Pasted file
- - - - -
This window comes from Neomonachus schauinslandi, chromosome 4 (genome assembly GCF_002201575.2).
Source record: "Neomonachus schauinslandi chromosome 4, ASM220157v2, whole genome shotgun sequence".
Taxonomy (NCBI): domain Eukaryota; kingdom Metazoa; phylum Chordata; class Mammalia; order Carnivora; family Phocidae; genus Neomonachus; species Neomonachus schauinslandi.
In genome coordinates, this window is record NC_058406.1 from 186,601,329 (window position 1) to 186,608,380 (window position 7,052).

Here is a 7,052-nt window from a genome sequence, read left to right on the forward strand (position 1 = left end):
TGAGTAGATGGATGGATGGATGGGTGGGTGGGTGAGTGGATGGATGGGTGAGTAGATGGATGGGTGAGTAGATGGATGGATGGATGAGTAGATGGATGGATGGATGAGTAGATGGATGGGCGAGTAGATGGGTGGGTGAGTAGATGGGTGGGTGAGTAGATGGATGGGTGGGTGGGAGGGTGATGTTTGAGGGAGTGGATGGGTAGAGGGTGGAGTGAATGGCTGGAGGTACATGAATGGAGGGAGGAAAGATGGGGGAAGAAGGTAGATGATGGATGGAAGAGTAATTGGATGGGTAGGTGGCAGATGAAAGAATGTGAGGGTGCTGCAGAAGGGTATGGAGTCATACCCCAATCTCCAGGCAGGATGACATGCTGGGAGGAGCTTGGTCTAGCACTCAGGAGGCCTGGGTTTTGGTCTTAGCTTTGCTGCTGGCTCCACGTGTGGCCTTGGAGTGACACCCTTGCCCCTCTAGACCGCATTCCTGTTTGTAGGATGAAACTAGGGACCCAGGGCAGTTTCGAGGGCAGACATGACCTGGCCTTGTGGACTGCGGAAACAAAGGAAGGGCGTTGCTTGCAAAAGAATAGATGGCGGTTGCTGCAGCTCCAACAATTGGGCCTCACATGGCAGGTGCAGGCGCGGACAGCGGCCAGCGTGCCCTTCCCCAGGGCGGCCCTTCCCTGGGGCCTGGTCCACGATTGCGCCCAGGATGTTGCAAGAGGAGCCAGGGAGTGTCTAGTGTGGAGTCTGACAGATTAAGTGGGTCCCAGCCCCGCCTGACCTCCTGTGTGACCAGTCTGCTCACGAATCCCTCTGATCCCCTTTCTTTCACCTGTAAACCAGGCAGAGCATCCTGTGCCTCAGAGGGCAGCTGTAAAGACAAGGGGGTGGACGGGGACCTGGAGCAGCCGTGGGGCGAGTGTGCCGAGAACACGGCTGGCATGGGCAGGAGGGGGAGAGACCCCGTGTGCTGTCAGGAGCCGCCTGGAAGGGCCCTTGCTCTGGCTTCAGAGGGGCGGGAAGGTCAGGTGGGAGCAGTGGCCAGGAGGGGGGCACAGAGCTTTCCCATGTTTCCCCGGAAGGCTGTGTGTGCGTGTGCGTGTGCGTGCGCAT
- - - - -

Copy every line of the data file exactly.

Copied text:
This window comes from Neomonachus schauinslandi, chromosome 4 (genome assembly GCF_002201575.2).
Source record: "Neomonachus schauinslandi chromosome 4, ASM220157v2, whole genome shotgun sequence".
Taxonomy (NCBI): domain Eukaryota; kingdom Metazoa; phylum Chordata; class Mammalia; order Carnivora; family Phocidae; genus Neomonachus; species Neomonachus schauinslandi.
In genome coordinates, this window is record NC_058406.1 from 186,601,329 (window position 1) to 186,608,380 (window position 7,052).

Here is a 7,052-nt window from a genome sequence, read left to right on the forward strand (position 1 = left end):
TGAGTAGATGGATGGATGGATGGGTGGGTGGGTGAGTGGATGGATGGGTGAGTAGATGGATGGGTGAGTAGATGGATGGATGGATGAGTAGATGGATGGATGGATGAGTAGATGGATGGGCGAGTAGATGGGTGGGTGAGTAGATGGGTGGGTGAGTAGATGGATGGGTGGGTGGGAGGGTGATGTTTGAGGGAGTGGATGGGTAGAGGGTGGAGTGAATGGCTGGAGGTACATGAATGGAGGGAGGAAAGATGGGGGAAGAAGGTAGATGATGGATGGAAGAGTAATTGGATGGGTAGGTGGCAGATGAAAGAATGTGAGGGTGCTGCAGAAGGGTATGGAGTCATACCCCAATCTCCAGGCAGGATGACATGCTGGGAGGAGCTTGGTCTAGCACTCAGGAGGCCTGGGTTTTGGTCTTAGCTTTGCTGCTGGCTCCACGTGTGGCCTTGGAGTGACACCCTTGCCCCTCTAGACCGCATTCCTGTTTGTAGGATGAAACTAGGGACCCAGGGCAGTTTCGAGGGCAGACATGACCTGGCCTTGTGGACTGCGGAAACAAAGGAAGGGCGTTGCTTGCAAAAGAATAGATGGCGGTTGCTGCAGCTCCAACAATTGGGCCTCACATGGCAGGTGCAGGCGCGGACAGCGGCCAGCGTGCCCTTCCCCAGGGCGGCCCTTCCCTGGGGCCTGGTCCACGATTGCGCCCAGGATGTTGCAAGAGGAGCCAGGGAGTGTCTAGTGTGGAGTCTGACAGATTAAGTGGGTCCCAGCCCCGCCTGACCTCCTGTGTGACCAGTCTGCTCACGAATCCCTCTGATCCCCTTTCTTTCACCTGTAAACCAGGCAGAGCATCCTGTGCCTCAGAGGGCAGCTGTAAAGACAAGGGGGTGGACGGGGACCTGGAGCAGCCGTGGGGCGAGTGTGCCGAGAACACGGCTGGCATGGGCAGGAGGGGGAGAGACCCCGTGTGCTGTCAGGAGCCGCCTGGAAGGGCCCTTGCTCTGGCTTCAGAGGGGCGGGAAGGTCAGGTGGGAGCAGTGGCCAGGAGGGGGGCACAGAGCTTTCCCATGTTTCCCCGGAAGGCTGTGTGTGCGTGTGCGTGTGCGTGCGCAT